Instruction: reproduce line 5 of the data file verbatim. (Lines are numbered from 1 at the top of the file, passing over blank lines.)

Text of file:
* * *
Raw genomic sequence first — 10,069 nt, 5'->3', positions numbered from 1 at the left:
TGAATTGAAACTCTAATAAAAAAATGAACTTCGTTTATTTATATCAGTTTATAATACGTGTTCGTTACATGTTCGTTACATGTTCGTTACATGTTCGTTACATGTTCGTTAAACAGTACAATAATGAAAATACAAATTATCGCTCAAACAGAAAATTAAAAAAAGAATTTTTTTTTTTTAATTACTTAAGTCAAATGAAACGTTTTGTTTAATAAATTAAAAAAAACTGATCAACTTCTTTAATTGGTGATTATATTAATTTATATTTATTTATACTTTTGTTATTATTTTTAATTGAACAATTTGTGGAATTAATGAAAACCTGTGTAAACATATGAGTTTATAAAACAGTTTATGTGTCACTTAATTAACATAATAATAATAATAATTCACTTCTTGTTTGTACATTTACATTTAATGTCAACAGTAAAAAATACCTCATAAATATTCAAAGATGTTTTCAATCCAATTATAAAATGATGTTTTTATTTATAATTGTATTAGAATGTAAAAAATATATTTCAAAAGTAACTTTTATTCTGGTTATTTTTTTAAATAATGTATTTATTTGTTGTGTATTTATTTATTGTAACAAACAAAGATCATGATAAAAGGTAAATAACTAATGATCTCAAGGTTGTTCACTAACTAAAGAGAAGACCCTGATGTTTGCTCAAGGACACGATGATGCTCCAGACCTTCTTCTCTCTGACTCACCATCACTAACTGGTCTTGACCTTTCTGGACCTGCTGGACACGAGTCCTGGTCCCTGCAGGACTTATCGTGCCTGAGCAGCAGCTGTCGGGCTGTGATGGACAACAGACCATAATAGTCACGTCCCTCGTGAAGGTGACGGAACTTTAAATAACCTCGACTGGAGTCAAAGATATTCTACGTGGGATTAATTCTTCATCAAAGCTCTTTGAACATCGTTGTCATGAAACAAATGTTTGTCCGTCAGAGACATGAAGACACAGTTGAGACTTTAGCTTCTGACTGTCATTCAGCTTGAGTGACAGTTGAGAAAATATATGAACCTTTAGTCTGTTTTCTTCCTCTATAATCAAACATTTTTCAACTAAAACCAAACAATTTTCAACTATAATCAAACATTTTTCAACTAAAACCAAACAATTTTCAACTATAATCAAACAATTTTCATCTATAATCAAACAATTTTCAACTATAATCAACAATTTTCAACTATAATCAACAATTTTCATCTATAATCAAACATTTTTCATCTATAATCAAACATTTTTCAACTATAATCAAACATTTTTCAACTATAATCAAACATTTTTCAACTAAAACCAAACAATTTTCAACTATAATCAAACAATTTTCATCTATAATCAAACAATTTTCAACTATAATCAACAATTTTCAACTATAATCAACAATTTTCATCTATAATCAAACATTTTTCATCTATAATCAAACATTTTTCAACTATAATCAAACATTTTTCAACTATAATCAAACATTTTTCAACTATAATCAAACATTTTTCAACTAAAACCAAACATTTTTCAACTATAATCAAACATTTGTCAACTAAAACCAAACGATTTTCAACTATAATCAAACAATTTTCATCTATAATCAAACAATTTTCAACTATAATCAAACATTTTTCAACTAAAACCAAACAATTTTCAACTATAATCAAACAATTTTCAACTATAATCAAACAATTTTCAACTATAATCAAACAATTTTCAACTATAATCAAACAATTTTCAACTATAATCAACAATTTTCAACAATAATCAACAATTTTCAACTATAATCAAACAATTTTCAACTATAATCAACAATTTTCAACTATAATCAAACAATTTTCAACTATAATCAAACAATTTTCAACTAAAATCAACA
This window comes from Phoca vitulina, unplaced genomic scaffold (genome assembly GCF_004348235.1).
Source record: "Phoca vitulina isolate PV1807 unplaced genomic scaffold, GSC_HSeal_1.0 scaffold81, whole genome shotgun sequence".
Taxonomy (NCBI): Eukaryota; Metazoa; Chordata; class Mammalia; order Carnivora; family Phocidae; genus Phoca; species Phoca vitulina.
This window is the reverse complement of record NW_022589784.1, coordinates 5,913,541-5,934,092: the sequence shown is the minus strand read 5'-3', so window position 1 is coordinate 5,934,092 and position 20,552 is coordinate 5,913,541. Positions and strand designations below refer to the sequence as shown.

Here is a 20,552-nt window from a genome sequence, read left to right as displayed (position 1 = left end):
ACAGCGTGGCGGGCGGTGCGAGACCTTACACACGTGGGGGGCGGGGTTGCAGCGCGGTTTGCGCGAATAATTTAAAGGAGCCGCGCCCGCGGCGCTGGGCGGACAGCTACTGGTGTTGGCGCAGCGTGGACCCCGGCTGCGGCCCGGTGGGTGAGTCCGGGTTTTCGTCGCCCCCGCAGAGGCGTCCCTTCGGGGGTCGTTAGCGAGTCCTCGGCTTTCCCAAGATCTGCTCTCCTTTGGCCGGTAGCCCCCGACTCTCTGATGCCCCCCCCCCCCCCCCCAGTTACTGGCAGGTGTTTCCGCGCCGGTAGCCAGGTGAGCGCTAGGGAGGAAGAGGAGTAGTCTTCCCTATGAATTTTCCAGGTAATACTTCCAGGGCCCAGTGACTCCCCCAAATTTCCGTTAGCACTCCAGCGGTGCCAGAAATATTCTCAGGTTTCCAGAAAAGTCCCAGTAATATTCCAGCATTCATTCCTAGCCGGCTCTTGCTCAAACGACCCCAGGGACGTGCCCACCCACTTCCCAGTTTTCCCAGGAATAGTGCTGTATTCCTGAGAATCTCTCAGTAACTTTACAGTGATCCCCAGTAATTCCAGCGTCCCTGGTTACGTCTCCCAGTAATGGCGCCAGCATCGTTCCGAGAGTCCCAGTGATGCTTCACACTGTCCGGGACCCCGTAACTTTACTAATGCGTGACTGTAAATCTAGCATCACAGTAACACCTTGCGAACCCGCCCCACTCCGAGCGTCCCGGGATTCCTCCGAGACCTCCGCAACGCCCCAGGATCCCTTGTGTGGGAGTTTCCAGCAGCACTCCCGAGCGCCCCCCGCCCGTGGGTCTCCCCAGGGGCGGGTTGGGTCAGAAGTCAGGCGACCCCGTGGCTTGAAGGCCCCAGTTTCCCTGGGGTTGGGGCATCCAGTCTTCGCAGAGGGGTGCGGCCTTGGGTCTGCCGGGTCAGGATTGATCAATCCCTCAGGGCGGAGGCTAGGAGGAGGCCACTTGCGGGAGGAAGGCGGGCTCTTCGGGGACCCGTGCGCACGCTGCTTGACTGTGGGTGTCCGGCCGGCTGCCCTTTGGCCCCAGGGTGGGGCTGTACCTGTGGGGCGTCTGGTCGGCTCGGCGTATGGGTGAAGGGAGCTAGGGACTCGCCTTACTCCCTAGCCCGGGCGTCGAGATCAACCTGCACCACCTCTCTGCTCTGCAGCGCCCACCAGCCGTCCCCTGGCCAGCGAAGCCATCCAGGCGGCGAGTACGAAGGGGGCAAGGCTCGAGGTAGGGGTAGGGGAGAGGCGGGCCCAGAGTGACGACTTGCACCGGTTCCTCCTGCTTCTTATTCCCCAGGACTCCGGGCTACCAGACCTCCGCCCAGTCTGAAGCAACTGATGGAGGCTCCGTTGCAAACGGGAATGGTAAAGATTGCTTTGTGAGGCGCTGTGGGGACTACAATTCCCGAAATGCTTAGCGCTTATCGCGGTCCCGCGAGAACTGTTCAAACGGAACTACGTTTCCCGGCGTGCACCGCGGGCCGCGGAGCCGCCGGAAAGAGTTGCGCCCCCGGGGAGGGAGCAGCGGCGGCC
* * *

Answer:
Taxonomy (NCBI): Eukaryota; Metazoa; Chordata; class Mammalia; order Carnivora; family Phocidae; genus Phoca; species Phoca vitulina.